The one product where Georgia has been able to significantly boost exports to the EU is wine. Exports to Asia have also been growing strongly. But the gains in the wine trade are more than offset with the decline in the trade in second-hand cars. This import-export business is the largest segment of Georgia’s external trade and is now under threat due to regulatory changes in the country’s biggest customer country, Azerbaijan. Hydroelectricity is another sector that has attracted a lot of inward investment and is expected to receive more. Georgia has the highest per-capita hydropower generation in the world and plans to link its grid into the so-called Caucasus Power Grid.

Amongst all of the CIS states, Georgia has been the most proactive and effective in improving its business and investment climate. It routinely ranks at the top of the regional rankings in terms of business conditions, economic freedoms and corruption perception. Despite that, inward investment has remained modest, and has mostly been directed at oil and gas pipelines transiting the country from Azerbaijan to Turkey or the Black Sea.

Since the Rose Revolution in 2003, the government has been pushing for greater integration with the EU, especially after the 2008 conflict with Russia effectively closed off that market. The EU and Georgia finally signed a free trade and association agreement in June of last year, and this offers hope that Georgian exports will be more easily able to access that market. This is, of course, a two-way route: EU goods will also be able to more easily access the Georgian market.

But the EU continues to stall on an easier visa regime and this is one factor blocking greater inward investment from the EU to the country. This over-confidence and over-reliance on improving trade with the EU, as well as disruptive domestic politics, certainly played a key part in distracting from more serious efforts to broaden out the economic base.

Where's the money?

Having been disappointed with the slow response from the EU, Georgia is now starting to focus more on its own neighbourhood and to China. The country could benefit if a spur line in China’s $100bn, 21st century Maritime Silk Road project is built up to the Black Sea. It could also benefit if a post-sanctions Iran looks to use the Black Sea as a trade corridor with the EU. 

Opinion polls show that while a majority of people still favour closer engagement with the EU, including Nato membership, there is a growing sense of frustration that the expected economic benefits are either not coming or far too slowly. Polls over the past year showed a steady increase in the percentage of people in favour or Georgia considering joining the Eurasia Economic Union (EEU), albeit that percentage is still less than 33%. The issue may become more contentious if the EU continues to drag its heels on the visa issue and inward investment and if, for example, Georgia’s neighbour Armenia starts to report benefits from its EEU membership.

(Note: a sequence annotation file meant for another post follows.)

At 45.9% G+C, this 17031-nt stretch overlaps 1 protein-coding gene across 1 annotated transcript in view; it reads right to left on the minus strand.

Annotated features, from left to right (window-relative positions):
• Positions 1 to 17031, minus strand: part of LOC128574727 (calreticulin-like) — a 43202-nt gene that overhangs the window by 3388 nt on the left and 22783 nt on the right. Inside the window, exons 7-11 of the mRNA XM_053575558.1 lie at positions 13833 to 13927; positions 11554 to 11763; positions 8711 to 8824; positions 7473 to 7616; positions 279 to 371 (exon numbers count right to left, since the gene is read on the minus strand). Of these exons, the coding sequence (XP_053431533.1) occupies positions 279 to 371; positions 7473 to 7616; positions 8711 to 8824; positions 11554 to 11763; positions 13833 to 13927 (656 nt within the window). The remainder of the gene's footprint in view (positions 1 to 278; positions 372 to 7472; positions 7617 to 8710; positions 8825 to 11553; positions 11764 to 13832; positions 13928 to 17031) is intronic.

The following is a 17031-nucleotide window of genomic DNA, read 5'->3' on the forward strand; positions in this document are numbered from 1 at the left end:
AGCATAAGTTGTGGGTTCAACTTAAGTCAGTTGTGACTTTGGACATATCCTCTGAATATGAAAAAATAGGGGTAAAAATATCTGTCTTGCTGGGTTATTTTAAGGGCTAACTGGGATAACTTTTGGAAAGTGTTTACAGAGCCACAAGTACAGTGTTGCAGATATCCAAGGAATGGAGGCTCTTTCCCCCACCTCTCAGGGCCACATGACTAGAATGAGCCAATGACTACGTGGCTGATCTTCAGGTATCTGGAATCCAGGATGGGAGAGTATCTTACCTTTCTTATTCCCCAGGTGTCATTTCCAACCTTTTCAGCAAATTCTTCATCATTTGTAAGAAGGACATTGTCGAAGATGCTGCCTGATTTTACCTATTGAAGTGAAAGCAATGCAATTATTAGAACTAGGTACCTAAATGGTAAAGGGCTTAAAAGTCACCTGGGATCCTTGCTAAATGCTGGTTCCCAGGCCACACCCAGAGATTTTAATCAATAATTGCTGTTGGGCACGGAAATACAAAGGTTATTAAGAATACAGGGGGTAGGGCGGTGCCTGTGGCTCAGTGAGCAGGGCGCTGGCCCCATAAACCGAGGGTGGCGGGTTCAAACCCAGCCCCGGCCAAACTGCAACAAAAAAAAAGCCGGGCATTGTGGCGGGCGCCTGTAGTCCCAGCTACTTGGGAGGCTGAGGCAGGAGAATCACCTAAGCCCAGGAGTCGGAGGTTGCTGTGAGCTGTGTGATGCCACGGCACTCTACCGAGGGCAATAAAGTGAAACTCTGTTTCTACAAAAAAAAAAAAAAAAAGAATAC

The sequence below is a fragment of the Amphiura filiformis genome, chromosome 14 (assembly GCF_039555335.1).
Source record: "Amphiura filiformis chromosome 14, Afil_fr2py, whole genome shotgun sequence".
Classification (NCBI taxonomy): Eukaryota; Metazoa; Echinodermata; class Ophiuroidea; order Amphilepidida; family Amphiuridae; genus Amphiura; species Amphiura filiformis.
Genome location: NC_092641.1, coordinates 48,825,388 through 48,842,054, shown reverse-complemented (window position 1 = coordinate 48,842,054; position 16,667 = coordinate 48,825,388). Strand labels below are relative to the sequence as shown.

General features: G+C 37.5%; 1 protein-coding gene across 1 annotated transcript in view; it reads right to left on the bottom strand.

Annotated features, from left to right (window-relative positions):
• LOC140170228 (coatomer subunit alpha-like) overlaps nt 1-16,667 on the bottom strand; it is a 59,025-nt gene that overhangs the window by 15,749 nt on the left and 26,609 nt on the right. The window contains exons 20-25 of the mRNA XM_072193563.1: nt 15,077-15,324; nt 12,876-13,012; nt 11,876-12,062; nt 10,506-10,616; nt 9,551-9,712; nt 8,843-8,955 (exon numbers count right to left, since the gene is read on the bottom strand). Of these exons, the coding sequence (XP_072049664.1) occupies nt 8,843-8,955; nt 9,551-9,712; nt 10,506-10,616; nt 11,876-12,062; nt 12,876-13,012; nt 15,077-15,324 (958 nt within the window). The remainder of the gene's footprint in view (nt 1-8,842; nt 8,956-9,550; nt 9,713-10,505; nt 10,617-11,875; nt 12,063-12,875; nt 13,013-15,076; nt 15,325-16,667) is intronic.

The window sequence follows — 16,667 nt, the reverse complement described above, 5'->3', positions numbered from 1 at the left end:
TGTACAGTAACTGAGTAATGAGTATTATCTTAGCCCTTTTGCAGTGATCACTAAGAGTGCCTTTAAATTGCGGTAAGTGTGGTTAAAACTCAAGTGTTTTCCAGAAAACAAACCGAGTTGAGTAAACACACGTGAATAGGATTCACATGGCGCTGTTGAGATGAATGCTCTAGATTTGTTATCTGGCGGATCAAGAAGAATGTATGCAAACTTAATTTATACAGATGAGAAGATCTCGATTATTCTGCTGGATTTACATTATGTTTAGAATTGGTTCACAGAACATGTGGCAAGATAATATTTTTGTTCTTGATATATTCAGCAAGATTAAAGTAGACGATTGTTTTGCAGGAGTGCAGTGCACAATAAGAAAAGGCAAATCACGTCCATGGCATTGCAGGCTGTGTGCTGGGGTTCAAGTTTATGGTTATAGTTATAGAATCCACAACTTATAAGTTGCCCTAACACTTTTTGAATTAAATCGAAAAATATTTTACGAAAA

Strikes for better pay, mostly as a result of the currency devaluation, are also coming more frequently. A poll by NDI in May shows that job security (67% of respondents), inflation (43%) and continuing high levels of poverty (37%) are by far the public’s main concerns. Only 3% of people said that their situation was improving, while 34% said that their position continues to worsen. Territorial integrity (27%) was the top issue pre-economic downturn.

Domestic political concerns are also a factor for investors. While there is no sense of any immediate potential unrest, there are plenty of distractions that deflect from the economic priorities. The ruling coalition had to defend a vote of no confidence in parliament in May, which was caused after one-third of cabinet ministers had resigned or been fired since the last election. An opinion poll carried out in early May showed that public support for the Georgian Dream government has dropped sharply since the last election. This, however, can be considered normal for incumbent governments during periods of economic weakness and uncertainty. It is, however, another reason for the government to start addressing economic concerns well ahead of the next election in late 2016.